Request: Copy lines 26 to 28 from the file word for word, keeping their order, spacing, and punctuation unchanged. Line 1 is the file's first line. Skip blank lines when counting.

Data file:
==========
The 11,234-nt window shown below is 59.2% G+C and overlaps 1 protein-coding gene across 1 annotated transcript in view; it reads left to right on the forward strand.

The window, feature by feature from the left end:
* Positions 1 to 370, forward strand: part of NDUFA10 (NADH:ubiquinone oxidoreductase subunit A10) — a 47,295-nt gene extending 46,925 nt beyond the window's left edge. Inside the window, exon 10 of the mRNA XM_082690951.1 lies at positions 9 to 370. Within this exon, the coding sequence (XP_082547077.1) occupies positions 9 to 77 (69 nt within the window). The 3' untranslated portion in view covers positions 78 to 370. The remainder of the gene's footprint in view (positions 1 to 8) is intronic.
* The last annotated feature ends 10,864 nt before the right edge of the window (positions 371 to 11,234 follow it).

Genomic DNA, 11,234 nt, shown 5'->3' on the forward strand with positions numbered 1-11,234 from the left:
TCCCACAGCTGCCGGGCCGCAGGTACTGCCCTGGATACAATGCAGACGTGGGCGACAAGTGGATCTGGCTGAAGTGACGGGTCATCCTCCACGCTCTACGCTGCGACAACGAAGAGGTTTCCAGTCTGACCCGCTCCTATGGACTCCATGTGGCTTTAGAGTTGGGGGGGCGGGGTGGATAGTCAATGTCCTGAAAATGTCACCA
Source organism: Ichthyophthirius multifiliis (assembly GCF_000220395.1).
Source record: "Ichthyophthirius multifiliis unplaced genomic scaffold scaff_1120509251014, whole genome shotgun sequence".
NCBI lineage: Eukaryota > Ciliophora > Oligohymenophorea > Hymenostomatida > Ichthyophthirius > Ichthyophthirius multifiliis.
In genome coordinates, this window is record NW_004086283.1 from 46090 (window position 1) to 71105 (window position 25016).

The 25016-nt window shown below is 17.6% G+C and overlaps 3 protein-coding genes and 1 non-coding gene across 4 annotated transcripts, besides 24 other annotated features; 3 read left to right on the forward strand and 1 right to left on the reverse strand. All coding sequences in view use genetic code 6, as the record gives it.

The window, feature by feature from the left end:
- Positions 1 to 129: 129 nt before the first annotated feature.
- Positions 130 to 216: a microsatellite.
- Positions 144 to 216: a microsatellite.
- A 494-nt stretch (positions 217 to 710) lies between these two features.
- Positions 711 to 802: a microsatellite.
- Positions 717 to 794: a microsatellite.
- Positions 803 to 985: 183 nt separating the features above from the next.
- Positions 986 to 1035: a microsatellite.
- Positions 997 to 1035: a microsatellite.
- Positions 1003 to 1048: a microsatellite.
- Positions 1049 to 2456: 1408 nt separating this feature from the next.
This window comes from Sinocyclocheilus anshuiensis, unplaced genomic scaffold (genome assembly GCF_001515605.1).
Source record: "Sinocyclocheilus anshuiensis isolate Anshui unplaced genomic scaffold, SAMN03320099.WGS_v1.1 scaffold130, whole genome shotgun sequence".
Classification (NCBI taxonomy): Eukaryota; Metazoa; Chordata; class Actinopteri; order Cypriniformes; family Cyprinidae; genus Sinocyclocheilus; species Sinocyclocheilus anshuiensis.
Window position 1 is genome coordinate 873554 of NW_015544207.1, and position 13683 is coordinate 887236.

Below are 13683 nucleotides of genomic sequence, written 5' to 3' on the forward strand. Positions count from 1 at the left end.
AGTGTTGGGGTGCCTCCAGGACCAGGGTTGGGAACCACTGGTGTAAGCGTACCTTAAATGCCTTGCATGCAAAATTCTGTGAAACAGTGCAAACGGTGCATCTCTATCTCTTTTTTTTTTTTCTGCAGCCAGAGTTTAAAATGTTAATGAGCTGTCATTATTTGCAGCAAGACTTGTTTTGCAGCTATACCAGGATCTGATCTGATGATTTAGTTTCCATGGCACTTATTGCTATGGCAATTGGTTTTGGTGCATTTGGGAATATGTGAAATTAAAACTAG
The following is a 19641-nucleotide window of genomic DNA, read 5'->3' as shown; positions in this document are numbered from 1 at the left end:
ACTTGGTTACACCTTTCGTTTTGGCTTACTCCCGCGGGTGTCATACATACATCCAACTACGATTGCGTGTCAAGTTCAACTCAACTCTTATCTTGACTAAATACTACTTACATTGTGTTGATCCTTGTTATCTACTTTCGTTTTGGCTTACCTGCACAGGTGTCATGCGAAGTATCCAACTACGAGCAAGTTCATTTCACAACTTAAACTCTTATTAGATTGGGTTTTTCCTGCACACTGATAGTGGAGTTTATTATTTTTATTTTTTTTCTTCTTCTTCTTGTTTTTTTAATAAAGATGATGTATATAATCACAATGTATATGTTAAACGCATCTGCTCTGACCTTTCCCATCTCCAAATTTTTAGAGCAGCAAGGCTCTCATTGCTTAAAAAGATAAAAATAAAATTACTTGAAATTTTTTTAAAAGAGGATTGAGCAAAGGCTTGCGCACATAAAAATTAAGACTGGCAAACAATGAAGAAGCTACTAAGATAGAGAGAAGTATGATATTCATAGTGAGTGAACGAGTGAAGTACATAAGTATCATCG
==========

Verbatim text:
Classification (NCBI taxonomy): Eukaryota; Metazoa; Chordata; class Actinopteri; order Cypriniformes; family Cyprinidae; genus Sinocyclocheilus; species Sinocyclocheilus anshuiensis.
Window position 1 is genome coordinate 873554 of NW_015544207.1, and position 13683 is coordinate 887236.

Below are 13683 nucleotides of genomic sequence, written 5' to 3' on the forward strand. Positions count from 1 at the left end.